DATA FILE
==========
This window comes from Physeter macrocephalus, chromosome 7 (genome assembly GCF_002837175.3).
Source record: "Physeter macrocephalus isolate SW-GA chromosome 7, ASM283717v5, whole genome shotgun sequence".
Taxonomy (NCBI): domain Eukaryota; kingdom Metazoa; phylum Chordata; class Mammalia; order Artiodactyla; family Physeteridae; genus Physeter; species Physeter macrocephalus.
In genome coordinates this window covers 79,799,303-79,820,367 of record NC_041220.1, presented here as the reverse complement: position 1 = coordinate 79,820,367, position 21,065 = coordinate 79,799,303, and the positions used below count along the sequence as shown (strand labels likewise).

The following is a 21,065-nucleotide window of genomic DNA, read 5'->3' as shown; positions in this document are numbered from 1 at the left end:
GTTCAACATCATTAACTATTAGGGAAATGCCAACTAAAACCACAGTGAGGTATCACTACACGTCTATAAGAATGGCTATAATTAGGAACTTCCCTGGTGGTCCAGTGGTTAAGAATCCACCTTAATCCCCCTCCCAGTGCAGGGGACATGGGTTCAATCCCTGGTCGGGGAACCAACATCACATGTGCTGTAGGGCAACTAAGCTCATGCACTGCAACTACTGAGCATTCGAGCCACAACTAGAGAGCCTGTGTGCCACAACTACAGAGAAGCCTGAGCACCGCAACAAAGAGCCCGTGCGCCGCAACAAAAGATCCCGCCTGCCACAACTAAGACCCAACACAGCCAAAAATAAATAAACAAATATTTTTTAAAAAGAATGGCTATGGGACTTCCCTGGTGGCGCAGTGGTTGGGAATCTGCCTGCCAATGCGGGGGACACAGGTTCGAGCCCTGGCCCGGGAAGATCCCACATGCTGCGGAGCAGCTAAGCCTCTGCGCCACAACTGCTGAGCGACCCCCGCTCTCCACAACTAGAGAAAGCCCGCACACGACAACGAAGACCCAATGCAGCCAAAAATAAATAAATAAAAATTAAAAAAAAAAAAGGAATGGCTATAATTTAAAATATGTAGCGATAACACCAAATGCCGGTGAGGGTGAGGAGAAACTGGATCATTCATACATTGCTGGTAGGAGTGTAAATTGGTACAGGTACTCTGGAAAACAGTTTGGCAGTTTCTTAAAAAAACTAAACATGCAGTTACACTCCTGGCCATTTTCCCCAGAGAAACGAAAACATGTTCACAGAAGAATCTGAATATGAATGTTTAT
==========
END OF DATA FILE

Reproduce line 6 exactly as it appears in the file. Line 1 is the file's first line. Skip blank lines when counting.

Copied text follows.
GTTCAACATCATTAACTATTAGGGAAATGCCAACTAAAACCACAGTGAGGTATCACTACACGTCTATAAGAATGGCTATAATTAGGAACTTCCCTGGTGGTCCAGTGGTTAAGAATCCACCTTAATCCCCCTCCCAGTGCAGGGGACATGGGTTCAATCCCTGGTCGGGGAACCAACATCACATGTGCTGTAGGGCAACTAAGCTCATGCACTGCAACTACTGAGCATTCGAGCCACAACTAGAGAGCCTGTGTGCCACAACTACAGAGAAGCCTGAGCACCGCAACAAAGAGCCCGTGCGCCGCAACAAAAGATCCCGCCTGCCACAACTAAGACCCAACACAGCCAAAAATAAATAAACAAATATTTTTTAAAAAGAATGGCTATGGGACTTCCCTGGTGGCGCAGTGGTTGGGAATCTGCCTGCCAATGCGGGGGACACAGGTTCGAGCCCTGGCCCGGGAAGATCCCACATGCTGCGGAGCAGCTAAGCCTCTGCGCCACAACTGCTGAGCGACCCCCGCTCTCCACAACTAGAGAAAGCCCGCACACGACAACGAAGACCCAATGCAGCCAAAAATAAATAAATAAAAATTAAAAAAAAAAAAGGAATGGCTATAATTTAAAATATGTAGCGATAACACCAAATGCCGGTGAGGGTGAGGAGAAACTGGATCATTCATACATTGCTGGTAGGAGTGTAAATTGGTACAGGTACTCTGGAAAACAGTTTGGCAGTTTCTTAAAAAAACTAAACATGCAGTTACACTCCTGGCCATTTTCCCCAGAGAAACGAAAACATGTTCACAGAAGAATCTGAATATGAATGTTTAT